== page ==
Iced Mexican Coffee:

  • 1 tablespoon chocolate syrup (I always make it from scratch using this recipe)
  • ice cubes
  • 1 shot coffee liqueur
  • 1/2 cup cold café de olla (recipe below)
  • 1 tablespoon heavy cream or half-and-half
  • pinch cinnamon

Café De Olla:

  • 5 cups water
  • 4 large cinnamon sticks
  • 6 whole cloves
  • 4 star anise
  • 1/4 cup white sugar, unrefined if you can find it
  • 1/4 cup lightly packed brown sugar
  • 3/4 cup ground dark roast coffee beans, regular or decaf


To make the Mexican iced coffee drizzle some chocolate syrup on the bottom of a glass. Add ice cubes, the shot of coffee liquor and café de olla. If you’d like to create a floating layer or cream, carefully pour the cream over the back of a spoon on top of the drink (otherwise just go nuts and pour on top to mix it all together). Sprinkle with a pinch of cinnamon.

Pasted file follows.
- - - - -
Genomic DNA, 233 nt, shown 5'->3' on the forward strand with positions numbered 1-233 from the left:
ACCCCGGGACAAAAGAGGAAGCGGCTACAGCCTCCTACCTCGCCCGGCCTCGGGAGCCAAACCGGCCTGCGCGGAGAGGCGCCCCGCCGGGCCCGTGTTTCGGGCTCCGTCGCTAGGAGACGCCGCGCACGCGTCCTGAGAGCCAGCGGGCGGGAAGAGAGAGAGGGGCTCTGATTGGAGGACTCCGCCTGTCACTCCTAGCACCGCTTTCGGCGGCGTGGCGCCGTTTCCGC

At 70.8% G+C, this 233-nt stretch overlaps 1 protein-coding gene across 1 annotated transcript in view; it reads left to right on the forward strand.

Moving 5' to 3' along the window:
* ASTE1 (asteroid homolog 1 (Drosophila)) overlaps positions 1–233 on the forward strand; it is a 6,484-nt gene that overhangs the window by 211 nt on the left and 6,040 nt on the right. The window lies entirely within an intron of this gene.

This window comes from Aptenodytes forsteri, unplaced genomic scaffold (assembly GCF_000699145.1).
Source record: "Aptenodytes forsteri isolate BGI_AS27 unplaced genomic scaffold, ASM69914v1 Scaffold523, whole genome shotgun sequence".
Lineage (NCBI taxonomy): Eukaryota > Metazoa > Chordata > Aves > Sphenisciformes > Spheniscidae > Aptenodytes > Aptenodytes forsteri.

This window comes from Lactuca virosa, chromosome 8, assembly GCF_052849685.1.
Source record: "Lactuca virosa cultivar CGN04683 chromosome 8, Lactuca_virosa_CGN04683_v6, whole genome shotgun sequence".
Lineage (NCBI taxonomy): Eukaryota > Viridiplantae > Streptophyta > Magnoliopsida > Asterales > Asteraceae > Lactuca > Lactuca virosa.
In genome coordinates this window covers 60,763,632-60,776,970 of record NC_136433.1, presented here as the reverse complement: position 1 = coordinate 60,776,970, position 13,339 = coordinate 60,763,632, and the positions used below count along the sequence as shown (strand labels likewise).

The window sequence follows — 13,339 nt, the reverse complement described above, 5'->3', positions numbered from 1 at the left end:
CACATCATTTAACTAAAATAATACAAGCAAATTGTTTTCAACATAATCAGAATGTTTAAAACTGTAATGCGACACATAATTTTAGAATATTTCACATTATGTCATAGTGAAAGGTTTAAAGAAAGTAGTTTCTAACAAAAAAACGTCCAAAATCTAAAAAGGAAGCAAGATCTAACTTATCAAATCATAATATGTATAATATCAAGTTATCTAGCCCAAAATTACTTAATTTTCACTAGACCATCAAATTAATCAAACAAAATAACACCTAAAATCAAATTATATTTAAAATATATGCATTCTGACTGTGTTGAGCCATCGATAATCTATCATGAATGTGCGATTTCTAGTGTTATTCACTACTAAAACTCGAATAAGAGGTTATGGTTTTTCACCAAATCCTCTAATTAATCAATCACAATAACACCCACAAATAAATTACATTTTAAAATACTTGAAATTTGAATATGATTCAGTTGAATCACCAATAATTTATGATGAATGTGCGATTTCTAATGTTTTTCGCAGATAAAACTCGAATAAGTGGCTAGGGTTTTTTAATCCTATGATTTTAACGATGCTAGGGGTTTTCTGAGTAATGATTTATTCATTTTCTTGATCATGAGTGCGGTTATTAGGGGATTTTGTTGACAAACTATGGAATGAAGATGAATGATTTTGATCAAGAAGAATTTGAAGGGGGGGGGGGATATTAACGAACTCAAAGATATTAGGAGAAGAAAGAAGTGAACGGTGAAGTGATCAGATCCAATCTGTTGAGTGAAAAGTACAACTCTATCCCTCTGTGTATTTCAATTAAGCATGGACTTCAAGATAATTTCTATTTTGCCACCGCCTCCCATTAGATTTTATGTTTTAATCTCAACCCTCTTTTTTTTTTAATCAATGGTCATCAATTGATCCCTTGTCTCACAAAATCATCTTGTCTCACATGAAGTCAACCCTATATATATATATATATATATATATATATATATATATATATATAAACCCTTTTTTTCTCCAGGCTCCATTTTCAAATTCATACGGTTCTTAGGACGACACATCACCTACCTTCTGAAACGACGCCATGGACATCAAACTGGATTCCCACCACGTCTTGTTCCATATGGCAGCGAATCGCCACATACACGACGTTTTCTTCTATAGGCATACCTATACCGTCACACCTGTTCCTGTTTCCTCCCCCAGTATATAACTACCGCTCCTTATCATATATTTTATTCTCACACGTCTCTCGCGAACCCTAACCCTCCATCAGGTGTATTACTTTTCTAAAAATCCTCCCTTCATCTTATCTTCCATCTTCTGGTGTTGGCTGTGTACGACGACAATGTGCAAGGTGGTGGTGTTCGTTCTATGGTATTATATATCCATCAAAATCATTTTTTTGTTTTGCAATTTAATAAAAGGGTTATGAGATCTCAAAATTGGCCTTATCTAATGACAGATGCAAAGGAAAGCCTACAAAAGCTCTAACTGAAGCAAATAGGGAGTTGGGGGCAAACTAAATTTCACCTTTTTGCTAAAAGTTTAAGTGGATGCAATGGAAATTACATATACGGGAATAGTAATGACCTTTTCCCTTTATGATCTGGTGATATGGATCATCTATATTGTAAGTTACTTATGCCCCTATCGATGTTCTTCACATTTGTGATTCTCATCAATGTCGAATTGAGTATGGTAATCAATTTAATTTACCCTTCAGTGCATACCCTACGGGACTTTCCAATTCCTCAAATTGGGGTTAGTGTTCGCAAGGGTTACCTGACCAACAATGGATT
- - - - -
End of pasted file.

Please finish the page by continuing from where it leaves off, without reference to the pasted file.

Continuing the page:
To Make the Cafe de Olla combine the water, cinnamon sticks, cloves, star anise, and white and brown sugar in a medium saucepan. Stir and bring to a boil and the reduce heat to low and simmer, uncovered, for about 25 to 30 minutes. Remove from heat and add the ground coffee. Stir and cover; let steep for 5 minutes.

Pour through a sieve lined with a coffee filter, or just do as I did and use your coffee maker. Pour directly over your lined coffee grinds basket (obviously you want to make sure that your coffee pot is below). Serve hot or bring to room temperature and the refrigerate.